Apr 22 2014
“I’m a good fisherman, Jack.”
“You hook him, I’ll land him.”
Even through Hannibal’s plots and relationships are under more strain than ever in a lot of ways, “Su-zakana” returns this incredible show to it’s “murderer of the week” format. The episode, whose title refers to a Japanese palate cleanser, brings us a nightmarish (pun intended) scenario involving a corpse sewed into the uterus of a dead horse. Vintage Hannibal, you might say, if the word “vintage” can refer to a single season earlier.
Still, despite the way that Season Two has — to quote creator Bryan Fuller — “reset” Hannibal’s storytelling, the show cannily manages to move onward and upward instead of simply stalling out.
Exhibit A: Will’s ongoing psychological seduction of Hannibal Lecter. The quote at the head of this writeup comes from the opening ice fishing scene, wherein Jack complains about how much harder it is to catch a fish in the cold, when he’s not even hungry. The parallels to the Lecter situation are blindingly obvious, revealing a fascinating dynamic at play. In short, Will seems to be using himself as bait to expose Hannibal Lecter’s, um, sordid habits.
This is an interesting wrinkle for a number of reasons, not least of which is the simple reality that we’ve seen how dangerous Hannibal can get when he feels backed into a corner… and so has Will. In one sense, the way that Hannibal seems to genuinely view Will as a friend lends Mr. Graham an uncommon advantage. In another sense, it’s hard not to imagine that Will might be safer sleeping with a rattlesnake under his pillow.
Will’s interest in Hannibal echoes Lecter’s own interest in Will. Neither, it seems, quite know what to do with each other. Hannibal says as much, in one of the more memorable quotes of the past few episodes: “I can feed the caterpillar, I can whisper through the chrysalis, but what hatches follows its own nature and is beyond me.” Will will follow his own nature from here on out; what remains to be seen is how close to Hannibal Lecter that nature will take him.
Here’s why I like how explicit Hannibal plays the Will/Hannbial relationship: Most television thrillers get their juice from what the audience doesn’t know. Twists, reversals, and wrong guesses are the order of the day. How often in a show like CSI or Bones is the killer revealed to be “the one you’d least expect” in the penultimate act of the episode?
This show, conversely, operates on giving us a TON of information. Since we’re both a pop culture icon a prequel with this show, Fuller and his team of writers take full advantage of the unique type of suspense and audience baiting that can come from simply laying one’s dramatic cards out for all to see. Season One was rarely shy about letting us “behind the scenes,” but Season Two has really upped the ante. At this point, virtually all of the major characters have at least some inkling of the truth.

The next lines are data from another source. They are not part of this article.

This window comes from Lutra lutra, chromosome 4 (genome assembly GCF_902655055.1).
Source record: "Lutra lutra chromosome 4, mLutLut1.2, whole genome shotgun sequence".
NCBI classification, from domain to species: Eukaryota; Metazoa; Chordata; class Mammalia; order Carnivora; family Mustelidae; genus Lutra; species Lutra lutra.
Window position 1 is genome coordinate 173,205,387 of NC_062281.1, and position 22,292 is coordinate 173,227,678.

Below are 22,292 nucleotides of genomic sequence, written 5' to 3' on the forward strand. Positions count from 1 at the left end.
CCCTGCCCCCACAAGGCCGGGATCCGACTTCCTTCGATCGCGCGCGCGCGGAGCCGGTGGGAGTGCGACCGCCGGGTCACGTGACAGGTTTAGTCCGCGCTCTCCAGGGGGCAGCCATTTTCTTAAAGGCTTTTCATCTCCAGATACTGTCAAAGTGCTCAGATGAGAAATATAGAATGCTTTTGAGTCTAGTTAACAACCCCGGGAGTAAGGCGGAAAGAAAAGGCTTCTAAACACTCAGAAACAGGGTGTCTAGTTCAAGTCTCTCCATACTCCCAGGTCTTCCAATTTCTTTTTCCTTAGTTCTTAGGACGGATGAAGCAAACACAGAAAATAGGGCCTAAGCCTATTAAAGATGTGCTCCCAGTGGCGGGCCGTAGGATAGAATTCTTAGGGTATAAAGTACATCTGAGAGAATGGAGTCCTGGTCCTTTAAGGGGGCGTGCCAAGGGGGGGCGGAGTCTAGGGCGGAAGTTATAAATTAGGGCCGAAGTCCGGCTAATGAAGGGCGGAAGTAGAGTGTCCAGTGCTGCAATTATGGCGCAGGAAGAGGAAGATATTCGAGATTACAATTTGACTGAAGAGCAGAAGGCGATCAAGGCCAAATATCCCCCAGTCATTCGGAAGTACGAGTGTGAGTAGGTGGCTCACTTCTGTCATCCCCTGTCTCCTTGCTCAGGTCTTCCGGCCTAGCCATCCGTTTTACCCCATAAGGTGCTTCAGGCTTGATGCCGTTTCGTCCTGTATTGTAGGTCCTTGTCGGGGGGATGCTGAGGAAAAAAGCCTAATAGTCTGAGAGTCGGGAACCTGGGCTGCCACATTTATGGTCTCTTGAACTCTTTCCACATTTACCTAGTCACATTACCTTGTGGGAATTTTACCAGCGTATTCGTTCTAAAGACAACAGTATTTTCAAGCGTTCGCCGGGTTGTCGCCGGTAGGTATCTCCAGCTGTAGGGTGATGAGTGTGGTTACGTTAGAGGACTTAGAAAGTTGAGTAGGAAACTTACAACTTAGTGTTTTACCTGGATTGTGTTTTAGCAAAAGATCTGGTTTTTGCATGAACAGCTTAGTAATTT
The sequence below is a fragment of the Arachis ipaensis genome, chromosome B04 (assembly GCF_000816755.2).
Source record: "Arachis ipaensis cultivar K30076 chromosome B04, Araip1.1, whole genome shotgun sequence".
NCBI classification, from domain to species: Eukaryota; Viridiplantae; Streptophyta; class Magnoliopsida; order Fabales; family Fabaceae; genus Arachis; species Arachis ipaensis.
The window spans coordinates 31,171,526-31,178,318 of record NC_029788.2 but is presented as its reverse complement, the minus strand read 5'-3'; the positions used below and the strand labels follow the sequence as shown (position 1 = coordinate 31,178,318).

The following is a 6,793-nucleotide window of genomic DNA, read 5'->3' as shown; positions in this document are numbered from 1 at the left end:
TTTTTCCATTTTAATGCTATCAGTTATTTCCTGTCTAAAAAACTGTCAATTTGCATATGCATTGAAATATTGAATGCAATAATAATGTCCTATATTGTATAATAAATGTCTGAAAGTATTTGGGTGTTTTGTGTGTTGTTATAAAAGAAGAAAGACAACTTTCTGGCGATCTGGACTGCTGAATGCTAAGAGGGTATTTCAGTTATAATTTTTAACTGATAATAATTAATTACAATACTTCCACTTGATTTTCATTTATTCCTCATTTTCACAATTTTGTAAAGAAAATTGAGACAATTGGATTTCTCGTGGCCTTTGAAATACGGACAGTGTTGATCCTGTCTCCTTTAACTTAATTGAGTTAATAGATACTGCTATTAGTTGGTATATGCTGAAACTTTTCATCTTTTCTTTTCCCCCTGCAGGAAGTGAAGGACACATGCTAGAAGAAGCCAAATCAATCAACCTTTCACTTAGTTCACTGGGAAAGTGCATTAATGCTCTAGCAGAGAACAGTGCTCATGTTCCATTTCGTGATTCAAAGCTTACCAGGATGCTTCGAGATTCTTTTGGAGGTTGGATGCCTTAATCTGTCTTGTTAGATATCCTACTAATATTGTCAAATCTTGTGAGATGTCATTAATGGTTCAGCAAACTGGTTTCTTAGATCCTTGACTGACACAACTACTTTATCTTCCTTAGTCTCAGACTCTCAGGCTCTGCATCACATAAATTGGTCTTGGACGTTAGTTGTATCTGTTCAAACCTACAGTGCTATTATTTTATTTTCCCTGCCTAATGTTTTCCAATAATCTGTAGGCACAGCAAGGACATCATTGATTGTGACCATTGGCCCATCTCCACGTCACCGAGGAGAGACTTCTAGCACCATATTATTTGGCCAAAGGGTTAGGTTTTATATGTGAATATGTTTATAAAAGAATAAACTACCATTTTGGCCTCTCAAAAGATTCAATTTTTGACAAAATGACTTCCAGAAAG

Anyway, the fishing scene (we were talking about it at one point, I promise) leads directly to one of the more slyly ingenious visuals of the hour: Hannibal serving fish to Will and Jack. I think this is the second time this season that his culinary tastes have strayed from red meat. Remember that vegetarian dish Hannibal served Dr. Chilton? Or am I making that up?
The rest of the episode, dealing with the bird in a corpse in a horse* is solid stuff, and the lynchpin performance from Lost vet Jeremy Davies comes across really nicely. These sorts of characters are really his stock and trade at this point, but that’s because he’s really freakin’ good at selling them. And if Davies is playing this case’s Will Graham surrogate, Chris Diamantopoulos is its Hannibal Lecter. Both do a really nice job of grounding this mid-season detour with some really strong character beats. The strongest of which is likely the standoff with Will, Hannibal, and this Diamantopoulos’ killer character.
I also understand that for those familiar with the literature, the mere mention of the name “Verger” carries quite a bit of significance. Unfortunately, I’m not in that crowd — my exposure to the Lecter stories has been limited to the screen adaptations of Red Dragon and Silence of the Lambs. But for those of you who know more than me, the Verger’s came up in this episode.
Oh, and I can’t leave without bringing up the line, “Is your social worker inside that horse?” That’s a line of dialogue that could have convincingly come from Fuller’s much more light-hearted previous show, Pushing Daisies. That Hannibal isn’t afraid to go for those sorts of moments, is why we those of us who do insist on calling it a great show. Well, that and everything else.
*Worst children’s book ever.
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